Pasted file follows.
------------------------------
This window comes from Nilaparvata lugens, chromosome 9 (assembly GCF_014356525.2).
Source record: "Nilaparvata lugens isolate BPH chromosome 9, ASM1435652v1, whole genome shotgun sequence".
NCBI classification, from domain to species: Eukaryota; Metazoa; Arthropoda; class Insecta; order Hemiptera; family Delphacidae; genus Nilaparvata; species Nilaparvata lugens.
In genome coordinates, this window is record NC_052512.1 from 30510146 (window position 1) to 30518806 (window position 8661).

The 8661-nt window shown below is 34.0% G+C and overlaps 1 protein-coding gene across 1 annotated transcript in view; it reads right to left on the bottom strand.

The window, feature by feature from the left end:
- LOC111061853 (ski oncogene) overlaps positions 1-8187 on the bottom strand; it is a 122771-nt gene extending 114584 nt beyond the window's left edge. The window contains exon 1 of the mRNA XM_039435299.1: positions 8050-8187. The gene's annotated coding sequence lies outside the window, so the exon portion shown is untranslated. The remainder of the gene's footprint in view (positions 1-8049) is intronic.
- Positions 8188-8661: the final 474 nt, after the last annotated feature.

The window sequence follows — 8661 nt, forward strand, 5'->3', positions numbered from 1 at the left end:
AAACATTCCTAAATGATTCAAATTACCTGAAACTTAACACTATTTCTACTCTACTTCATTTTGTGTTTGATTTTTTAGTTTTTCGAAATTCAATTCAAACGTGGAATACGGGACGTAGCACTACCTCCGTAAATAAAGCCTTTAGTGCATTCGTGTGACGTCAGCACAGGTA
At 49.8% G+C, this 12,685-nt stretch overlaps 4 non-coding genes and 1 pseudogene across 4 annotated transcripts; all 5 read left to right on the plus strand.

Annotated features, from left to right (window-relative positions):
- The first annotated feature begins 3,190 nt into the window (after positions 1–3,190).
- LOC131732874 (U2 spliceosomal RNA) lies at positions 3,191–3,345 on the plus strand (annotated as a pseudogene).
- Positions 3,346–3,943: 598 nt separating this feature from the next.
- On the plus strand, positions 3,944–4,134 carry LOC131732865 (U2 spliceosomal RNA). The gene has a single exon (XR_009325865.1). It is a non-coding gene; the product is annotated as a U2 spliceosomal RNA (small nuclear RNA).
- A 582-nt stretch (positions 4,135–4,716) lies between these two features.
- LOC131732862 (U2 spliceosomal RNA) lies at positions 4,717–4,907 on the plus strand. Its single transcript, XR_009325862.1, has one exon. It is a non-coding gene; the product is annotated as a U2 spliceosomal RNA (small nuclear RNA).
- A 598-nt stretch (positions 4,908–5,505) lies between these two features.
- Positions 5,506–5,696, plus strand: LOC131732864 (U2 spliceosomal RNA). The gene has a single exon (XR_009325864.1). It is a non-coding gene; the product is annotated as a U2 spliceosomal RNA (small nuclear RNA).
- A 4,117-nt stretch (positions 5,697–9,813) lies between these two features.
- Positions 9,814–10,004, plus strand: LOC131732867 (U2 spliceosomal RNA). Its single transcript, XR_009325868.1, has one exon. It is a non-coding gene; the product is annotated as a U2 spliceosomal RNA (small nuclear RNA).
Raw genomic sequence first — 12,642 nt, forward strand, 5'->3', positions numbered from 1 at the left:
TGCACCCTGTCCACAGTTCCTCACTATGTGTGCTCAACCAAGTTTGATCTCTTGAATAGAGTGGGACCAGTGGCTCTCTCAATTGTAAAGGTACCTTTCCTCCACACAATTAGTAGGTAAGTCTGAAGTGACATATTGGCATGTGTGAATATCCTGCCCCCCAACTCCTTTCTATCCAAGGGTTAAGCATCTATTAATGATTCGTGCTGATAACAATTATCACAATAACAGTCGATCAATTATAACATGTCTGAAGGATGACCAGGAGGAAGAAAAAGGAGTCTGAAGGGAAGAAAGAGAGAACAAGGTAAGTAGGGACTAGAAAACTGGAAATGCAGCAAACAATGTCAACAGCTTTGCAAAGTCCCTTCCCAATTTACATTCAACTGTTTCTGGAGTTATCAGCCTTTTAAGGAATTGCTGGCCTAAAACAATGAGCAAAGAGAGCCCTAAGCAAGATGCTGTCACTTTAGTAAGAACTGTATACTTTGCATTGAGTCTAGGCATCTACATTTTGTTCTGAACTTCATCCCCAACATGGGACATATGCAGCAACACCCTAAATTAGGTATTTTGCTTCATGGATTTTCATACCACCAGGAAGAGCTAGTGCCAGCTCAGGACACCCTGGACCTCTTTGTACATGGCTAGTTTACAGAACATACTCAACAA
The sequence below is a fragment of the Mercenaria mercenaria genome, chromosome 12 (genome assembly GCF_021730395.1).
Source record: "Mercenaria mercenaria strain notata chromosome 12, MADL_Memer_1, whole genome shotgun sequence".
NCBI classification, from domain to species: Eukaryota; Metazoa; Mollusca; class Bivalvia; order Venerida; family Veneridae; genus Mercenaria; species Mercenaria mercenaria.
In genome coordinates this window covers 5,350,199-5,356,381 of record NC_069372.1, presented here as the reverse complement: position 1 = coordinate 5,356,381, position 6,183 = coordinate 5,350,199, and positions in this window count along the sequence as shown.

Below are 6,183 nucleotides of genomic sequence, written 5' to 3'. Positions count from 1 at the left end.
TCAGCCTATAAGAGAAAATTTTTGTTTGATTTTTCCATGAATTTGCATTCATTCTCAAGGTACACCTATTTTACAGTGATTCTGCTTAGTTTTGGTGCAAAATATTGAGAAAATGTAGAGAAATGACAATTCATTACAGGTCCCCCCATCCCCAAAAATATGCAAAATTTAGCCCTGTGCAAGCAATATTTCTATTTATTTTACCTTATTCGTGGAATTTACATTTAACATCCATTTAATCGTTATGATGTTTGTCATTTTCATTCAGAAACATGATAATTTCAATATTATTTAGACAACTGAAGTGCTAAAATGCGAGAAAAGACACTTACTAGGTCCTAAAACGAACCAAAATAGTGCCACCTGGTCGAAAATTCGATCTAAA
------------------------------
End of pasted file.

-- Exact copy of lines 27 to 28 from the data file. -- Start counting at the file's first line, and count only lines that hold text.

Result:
NCBI classification, from domain to species: Eukaryota; Metazoa; Mollusca; class Bivalvia; order Venerida; family Veneridae; genus Mercenaria; species Mercenaria mercenaria.
In genome coordinates this window covers 5,350,199-5,356,381 of record NC_069372.1, presented here as the reverse complement: position 1 = coordinate 5,356,381, position 6,183 = coordinate 5,350,199, and positions in this window count along the sequence as shown.